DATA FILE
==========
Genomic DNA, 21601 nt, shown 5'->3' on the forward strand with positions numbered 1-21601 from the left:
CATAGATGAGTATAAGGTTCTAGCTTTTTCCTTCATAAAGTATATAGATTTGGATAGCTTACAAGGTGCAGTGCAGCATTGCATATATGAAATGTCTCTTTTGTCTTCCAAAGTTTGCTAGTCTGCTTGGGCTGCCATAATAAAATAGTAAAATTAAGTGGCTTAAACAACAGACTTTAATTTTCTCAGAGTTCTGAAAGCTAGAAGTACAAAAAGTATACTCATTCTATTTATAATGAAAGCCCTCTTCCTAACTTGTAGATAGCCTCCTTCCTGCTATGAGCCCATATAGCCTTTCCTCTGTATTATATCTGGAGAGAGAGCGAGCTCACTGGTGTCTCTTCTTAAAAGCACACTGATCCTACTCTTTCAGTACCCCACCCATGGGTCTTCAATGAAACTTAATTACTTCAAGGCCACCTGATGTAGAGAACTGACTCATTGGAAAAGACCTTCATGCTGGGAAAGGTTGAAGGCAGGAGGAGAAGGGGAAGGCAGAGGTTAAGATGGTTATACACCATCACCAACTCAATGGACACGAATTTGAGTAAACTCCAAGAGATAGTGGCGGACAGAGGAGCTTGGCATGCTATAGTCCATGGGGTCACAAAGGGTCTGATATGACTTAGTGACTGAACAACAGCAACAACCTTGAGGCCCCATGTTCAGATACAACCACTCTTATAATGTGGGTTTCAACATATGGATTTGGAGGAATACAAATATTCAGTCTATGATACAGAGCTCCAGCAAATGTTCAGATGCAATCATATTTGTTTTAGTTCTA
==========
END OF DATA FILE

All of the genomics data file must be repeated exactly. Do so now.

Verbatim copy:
Genomic DNA, 21601 nt, shown 5'->3' on the forward strand with positions numbered 1-21601 from the left:
CATAGATGAGTATAAGGTTCTAGCTTTTTCCTTCATAAAGTATATAGATTTGGATAGCTTACAAGGTGCAGTGCAGCATTGCATATATGAAATGTCTCTTTTGTCTTCCAAAGTTTGCTAGTCTGCTTGGGCTGCCATAATAAAATAGTAAAATTAAGTGGCTTAAACAACAGACTTTAATTTTCTCAGAGTTCTGAAAGCTAGAAGTACAAAAAGTATACTCATTCTATTTATAATGAAAGCCCTCTTCCTAACTTGTAGATAGCCTCCTTCCTGCTATGAGCCCATATAGCCTTTCCTCTGTATTATATCTGGAGAGAGAGCGAGCTCACTGGTGTCTCTTCTTAAAAGCACACTGATCCTACTCTTTCAGTACCCCACCCATGGGTCTTCAATGAAACTTAATTACTTCAAGGCCACCTGATGTAGAGAACTGACTCATTGGAAAAGACCTTCATGCTGGGAAAGGTTGAAGGCAGGAGGAGAAGGGGAAGGCAGAGGTTAAGATGGTTATACACCATCACCAACTCAATGGACACGAATTTGAGTAAACTCCAAGAGATAGTGGCGGACAGAGGAGCTTGGCATGCTATAGTCCATGGGGTCACAAAGGGTCTGATATGACTTAGTGACTGAACAACAGCAACAACCTTGAGGCCCCATGTTCAGATACAACCACTCTTATAATGTGGGTTTCAACATATGGATTTGGAGGAATACAAATATTCAGTCTATGATACAGAGCTCCAGCAAATGTTCAGATGCAATCATATTTGTTTTAGTTCTA